# Given volume and SA, find lengths.

• December 26th 2007, 09:15 AM
amardeep33
[Solved!]Given volume and SA, find lengths.
Given volume and surface area of a rectangular solid, and sides are in GP.?
The volume of a certain recangular solid is 64 and its total surface area is 384. Its three dimensions are in geometric progression. What is the sum of the lengths of all the edges of this solid.

I myself don't really understand what the last sentence means, but I believe its something like finding the perimeter, but of a 3D object. Anyway, since the sides are in a GP, I know that the sides are x, xr, and xr². Using the volume formula, you can simplify to get
$x = 4/r$.
I'm having trouble with the surface area part, as when I substitute this x value into the forumla
( $2x^2r + 2x^2r^2 + 2x^2r^3$), I get a quadratic which has two different values for r, but I am pretty sure there is only supposed to be one value for r, otherwise there would be MANY solutions to this question. Thanks in advance for any help.
• December 26th 2007, 09:51 AM
Isomorphism
Are you sure??
I got a quadratic like r^2 - 11r + 1 = 0. In the two solutions that follow,one of them is negative. We keep the positive solution but discard the negative because......

We claim this is not possible because if r < 0 then x < 0 (xr = 4, remember?)
So xr^2 < 0. Contradiction because length of an edge cannot be negative!
Q.E.D:D
• December 26th 2007, 10:08 AM
amardeep33
I had got that at first, which is what made me post this.
Since then, I've asked someone who has helped me greatly.
I'll quote him directly incase you actually want to figure out this problem. The main difference is leaving in an r after substitution to make it a little easier on the eyes.
Here it is.
Quote:

let x be the width of the shortest side
the other sides has xr, and xr^2 in length
volume= $x^3r^3=64$
xr=4
area= $384=2(x^2r+x^2r^2+x^2r^3)$
substitube into the equ
and get 192 = 4x + 16 +16r
176=4x+16r
44=x+4r
44=x+4(4/x)
44x=x^2+16
x^2-44x+16=0
x=44+-sqrt1872 all over 2
x=43.6 or 0.36
the correct length is 43.6, then r=0.09
the dimensions are 43.6, 4, 0.36
• December 26th 2007, 10:48 AM
Isomorphism
Quote:

Originally Posted by amardeep33
I had got that at first, which is what made me post this.
Since then, I've asked someone who has helped me greatly.
I'll quote him directly incase you actually want to figure out this problem. The main difference is leaving in an r after substitution to make it a little easier on the eyes.
Here it is.

That's what I said too. In fact you(or that helper) substituted for r and I did it for x.
At this step 44=x+4r in the proof, substitute x = 4/r and you will get $r^2 - 11r + +1 = 0$, then you can follow my reasoning. (>looks< like it is another solution no??).

On a side note "x=43.6 or 0.36"--- Shouldn't this read "x=43.6 or -0.36"??
• December 26th 2007, 11:40 AM
amardeep33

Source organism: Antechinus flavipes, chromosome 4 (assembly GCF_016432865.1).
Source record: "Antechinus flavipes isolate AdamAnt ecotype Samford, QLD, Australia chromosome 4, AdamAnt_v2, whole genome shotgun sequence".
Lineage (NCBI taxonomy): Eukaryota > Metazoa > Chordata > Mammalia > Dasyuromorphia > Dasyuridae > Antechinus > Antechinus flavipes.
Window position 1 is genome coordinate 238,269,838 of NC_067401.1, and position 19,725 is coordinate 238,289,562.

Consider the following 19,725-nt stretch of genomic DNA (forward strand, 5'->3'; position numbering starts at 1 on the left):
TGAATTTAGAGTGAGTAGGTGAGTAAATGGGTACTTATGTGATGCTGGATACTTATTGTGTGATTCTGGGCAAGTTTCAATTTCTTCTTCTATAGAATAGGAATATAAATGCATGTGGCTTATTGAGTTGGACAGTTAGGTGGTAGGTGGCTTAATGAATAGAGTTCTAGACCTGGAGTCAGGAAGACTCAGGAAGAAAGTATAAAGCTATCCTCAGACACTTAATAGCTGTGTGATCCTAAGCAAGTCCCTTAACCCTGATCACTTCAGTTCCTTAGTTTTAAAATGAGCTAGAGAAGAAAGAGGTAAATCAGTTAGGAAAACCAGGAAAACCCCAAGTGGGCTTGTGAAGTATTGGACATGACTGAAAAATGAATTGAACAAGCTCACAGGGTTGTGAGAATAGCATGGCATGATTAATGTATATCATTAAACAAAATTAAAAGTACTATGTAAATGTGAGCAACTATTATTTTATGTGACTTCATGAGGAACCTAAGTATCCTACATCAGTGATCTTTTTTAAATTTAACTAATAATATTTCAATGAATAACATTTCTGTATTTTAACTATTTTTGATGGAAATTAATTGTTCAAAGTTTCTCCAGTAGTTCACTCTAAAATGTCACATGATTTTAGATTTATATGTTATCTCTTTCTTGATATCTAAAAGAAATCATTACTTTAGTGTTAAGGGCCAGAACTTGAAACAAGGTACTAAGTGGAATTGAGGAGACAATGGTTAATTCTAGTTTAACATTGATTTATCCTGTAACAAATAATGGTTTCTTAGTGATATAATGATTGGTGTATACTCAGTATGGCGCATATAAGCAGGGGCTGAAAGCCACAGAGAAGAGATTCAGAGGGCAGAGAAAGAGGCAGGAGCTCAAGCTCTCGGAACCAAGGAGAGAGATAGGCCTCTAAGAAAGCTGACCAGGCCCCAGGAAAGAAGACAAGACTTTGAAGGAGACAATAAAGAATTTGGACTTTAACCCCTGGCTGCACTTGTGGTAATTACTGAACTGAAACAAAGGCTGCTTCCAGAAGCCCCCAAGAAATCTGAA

Ah. Yes, i guess the -11 way works also, but when I did it at first I was confused by the fact that there were two solutions.
And no, its not negative .3667, because if it was, then you would have a negative side (xr).
You might have a calculation error.
Thanks for the help.
• December 26th 2007, 11:59 AM
Isomorphism
Quote:

Originally Posted by amardeep33
Ah. Yes, i guess the -11 way works also, but when I did it at first I was confused by the fact that there were two solutions.
And no, its not negative .3667, because if it was, then you would have a negative side (xr).
You might have a calculation error.
Thanks for the help.

Ya you are right :D
I had a computation error, but why do you say "the correct length is 43.6, then r=0.09"?? What is the reason you discard the other solution? You claim let x be the shortest length, I say that itself is eliminating your other solution.

What do you have against x=+0.3667??
• December 26th 2007, 12:53 PM
amardeep33
Lol. What do I have against .3667?
Well, first off, its one hell of an ugly number.
But it doesnt matter which of the 2 solutions you use, as my goal was to find the 3 sides and add them, and if you multiply $43.6 * .09^2$(which represents the side $xr^2$ , you get .3667. The same thing happens if you use .3667 as x instead of 43.6.
• December 26th 2007, 01:16 PM
Isomorphism
Quote:

But it doesnt matter which of the 2 solutions you use, as my goal was to find the 3 sides and add them, and if you multiply 43.6 * .09^2(which represents the side xr^2 , you get .3667. The same thing happens if you use .3667 as x instead of 43.6.
Yes! I know :rolleyes:
Generally quadratics behave that way :)
But you should say that in your solution. That is what I was trying to point out. You should not merely claim "x=46 is the required length.....". But since you know the reason, I have no problem at all :D

Do well, may god bless you :)

P.S: Don't hate decimal representations like that. They save your butt henceforth :D